The winner takes all mentality that has taken hold in the ANC will lead to its premature destruction. Without unity, the ANC is doomed both as a governing party and a political movement, writes YONELA DIKO
The consequences of a divided ANC are devastating. A divided ANC leads to a divided electorate which leads to a polarised nation. A divided ANC poses considerable difficulties for both the operations of the party and the government as a whole. It makes fulfilling election promises to our people extremely difficult. Party loyalty may be challenged too in a divided party because individual politicians may begin to align themselves with the faction that will likely advance their careers and be forced to oppose their own party agenda if it will help advance their personal careers. A divided ANC is also a threat to government operations, and the full impact of this is immeasurable and can lead to a government paralysis and destruction of government programmes.
There seems to be very little appreciation of the impact of a divided ANC from those hell-bent on getting their way, whatever the cost, whatever the devastation. The obvious fact is that a divided ANC poses a threat to the very National Democratic Revolution. That this does not seem to conjure the necessary outrage to halt the assault on the unity and integrity of the organisation is troubling.
Maybe critics are right, maybe there is no escaping our great political divide, an endless clash of armies, and any attempts to alter this race to destruction will be futile. Maybe our factionalism has reached a point of no return. We lock ourselves in our chosen factions and cheer our side and boo the other side. If it takes a cheap shot to beat the other team or go all out for blood so be it, for winning is all that matters. The lengths we are willing to go to as comrades to prevent others from assuming their rightful place in the organisation, whether as members to nominate who they so wish or as leaders, to stand for whichever position they so desire, shows a deep erosion of revolutionary ethos, which is always underwritten by a genuine sense of love and support for one another.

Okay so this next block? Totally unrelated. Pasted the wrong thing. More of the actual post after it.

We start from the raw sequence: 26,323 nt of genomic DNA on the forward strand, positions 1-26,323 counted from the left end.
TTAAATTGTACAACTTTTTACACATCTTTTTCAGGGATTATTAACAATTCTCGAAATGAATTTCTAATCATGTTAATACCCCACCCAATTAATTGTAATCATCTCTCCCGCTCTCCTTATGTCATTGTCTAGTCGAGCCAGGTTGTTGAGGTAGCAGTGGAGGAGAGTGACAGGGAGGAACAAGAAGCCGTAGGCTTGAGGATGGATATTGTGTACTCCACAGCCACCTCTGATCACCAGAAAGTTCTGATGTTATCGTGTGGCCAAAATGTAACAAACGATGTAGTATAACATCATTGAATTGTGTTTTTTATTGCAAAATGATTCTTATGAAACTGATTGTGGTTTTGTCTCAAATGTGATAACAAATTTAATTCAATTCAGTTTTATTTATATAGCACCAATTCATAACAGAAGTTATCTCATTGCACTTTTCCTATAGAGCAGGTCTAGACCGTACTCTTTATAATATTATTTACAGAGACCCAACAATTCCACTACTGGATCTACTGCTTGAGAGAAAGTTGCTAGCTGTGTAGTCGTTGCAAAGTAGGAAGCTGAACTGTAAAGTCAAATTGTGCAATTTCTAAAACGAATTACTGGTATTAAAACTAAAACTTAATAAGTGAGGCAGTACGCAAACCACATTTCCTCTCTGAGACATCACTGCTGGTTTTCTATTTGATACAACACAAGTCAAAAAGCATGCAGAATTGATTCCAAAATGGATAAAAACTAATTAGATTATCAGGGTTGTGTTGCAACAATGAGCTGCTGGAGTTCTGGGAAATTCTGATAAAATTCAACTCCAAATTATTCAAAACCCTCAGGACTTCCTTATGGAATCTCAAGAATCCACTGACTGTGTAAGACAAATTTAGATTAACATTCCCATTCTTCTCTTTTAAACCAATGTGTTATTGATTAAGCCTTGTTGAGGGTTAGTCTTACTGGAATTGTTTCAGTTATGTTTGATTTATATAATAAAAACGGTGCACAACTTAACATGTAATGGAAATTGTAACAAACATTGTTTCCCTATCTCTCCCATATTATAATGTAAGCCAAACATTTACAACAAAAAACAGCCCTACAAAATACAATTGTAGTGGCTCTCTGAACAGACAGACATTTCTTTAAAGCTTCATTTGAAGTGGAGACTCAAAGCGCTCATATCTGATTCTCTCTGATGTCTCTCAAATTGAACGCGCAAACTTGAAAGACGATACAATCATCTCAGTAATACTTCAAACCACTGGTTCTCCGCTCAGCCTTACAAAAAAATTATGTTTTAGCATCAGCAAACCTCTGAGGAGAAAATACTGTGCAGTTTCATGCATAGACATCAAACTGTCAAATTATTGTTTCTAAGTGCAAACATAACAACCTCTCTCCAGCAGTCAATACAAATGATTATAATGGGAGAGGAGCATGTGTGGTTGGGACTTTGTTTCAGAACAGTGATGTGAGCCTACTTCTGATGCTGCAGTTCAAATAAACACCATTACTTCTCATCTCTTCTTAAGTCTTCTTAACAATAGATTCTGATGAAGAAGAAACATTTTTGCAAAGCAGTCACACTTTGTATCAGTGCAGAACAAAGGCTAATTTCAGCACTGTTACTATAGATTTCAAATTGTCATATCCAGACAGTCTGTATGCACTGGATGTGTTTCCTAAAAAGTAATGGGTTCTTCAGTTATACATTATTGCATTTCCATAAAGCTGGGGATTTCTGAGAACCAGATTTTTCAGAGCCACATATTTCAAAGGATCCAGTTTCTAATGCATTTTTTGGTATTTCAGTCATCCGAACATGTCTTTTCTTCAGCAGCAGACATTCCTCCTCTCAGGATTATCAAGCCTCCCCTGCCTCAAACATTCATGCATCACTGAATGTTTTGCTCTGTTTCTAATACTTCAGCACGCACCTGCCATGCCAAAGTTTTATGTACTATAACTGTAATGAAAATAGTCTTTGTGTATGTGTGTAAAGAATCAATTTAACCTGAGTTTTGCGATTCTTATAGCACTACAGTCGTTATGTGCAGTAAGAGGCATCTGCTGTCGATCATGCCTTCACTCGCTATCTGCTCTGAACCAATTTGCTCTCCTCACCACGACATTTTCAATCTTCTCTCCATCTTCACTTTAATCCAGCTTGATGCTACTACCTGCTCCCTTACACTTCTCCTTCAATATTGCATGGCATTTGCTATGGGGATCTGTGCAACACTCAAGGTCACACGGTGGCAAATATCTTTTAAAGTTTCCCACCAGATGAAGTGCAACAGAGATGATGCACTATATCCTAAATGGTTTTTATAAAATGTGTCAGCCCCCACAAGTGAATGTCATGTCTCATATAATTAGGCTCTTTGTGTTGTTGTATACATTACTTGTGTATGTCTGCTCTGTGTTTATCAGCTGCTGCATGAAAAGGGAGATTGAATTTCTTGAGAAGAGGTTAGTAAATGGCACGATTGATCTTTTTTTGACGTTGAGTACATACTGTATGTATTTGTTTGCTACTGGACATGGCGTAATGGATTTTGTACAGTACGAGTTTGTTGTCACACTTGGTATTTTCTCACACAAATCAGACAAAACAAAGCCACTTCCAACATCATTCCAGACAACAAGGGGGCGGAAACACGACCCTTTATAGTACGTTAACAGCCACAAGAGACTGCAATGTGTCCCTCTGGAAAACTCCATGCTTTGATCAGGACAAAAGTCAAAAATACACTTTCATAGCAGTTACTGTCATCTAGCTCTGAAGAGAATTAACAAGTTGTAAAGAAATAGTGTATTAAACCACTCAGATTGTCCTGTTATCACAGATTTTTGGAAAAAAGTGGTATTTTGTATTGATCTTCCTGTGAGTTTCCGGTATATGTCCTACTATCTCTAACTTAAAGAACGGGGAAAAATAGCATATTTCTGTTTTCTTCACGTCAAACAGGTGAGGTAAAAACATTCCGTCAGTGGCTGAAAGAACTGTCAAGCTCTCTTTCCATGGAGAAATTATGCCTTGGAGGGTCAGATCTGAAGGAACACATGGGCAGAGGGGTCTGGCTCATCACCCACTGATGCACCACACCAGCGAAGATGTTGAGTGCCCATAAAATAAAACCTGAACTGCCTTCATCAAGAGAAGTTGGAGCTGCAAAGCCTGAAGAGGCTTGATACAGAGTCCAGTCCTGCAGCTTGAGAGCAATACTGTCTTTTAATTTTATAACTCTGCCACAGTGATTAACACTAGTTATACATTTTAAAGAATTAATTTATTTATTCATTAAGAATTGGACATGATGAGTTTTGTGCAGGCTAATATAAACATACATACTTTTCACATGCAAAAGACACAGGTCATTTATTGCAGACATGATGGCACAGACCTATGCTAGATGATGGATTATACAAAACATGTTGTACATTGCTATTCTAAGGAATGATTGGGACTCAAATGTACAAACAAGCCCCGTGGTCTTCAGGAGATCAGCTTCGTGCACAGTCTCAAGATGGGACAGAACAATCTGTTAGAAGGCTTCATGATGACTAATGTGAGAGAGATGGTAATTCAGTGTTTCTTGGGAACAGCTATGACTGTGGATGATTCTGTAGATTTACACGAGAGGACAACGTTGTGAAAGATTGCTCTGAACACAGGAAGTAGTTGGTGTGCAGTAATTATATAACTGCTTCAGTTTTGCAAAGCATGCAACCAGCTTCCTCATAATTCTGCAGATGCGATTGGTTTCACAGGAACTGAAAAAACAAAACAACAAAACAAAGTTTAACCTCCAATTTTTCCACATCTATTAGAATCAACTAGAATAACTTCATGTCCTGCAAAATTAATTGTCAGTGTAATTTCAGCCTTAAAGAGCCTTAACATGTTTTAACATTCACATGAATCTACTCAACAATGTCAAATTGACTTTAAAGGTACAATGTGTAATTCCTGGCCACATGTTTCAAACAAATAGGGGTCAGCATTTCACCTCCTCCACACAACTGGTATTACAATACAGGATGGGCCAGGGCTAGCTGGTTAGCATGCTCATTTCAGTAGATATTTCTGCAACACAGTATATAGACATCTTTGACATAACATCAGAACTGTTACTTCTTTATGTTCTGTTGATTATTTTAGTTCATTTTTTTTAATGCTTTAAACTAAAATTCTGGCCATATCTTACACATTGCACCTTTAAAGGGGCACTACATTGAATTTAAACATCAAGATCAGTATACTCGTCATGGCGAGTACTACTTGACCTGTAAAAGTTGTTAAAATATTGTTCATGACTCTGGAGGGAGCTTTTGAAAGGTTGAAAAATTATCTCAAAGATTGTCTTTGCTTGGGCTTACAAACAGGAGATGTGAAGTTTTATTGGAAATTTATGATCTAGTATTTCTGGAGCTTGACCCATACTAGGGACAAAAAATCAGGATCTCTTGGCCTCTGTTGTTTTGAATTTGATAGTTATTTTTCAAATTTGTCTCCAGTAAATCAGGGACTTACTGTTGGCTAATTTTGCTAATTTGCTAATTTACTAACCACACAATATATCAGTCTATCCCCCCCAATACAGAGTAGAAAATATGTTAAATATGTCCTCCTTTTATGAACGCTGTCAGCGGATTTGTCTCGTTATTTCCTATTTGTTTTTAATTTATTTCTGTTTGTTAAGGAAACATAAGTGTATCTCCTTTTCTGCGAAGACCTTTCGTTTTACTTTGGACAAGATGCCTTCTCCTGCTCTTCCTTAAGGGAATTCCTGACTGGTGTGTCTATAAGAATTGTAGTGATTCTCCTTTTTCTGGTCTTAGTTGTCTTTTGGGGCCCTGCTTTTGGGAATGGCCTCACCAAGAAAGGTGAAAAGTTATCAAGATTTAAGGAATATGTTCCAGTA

This is the reality of Africa’s oldest liberation movement and most powerful political organisation on the continent. The stakes involved are too high. Small differences in perspective are magnified. The demands of factional leaders, loyalty, the amplification of conflict by the media, all contribute to an atmosphere of suspicion. There is a deep preoccupation with winning positions than solving problems. Today, those who disagree with other comrades, are seen as acting in bad faith and are in fact seen as bad people.
This is the new normal of the organisation, of highly divisive contestations, lobbying which stays on long after elections, factionalism. The longer it is allowed to take hold, the faster we actually run on the road to ruin, a liberation organisation predictably destroyed by the very people who built it. It would be a sad day if there were comrades who felt that they would rather see an end to the organisation rather than see it in the hands of a certain group of comrades.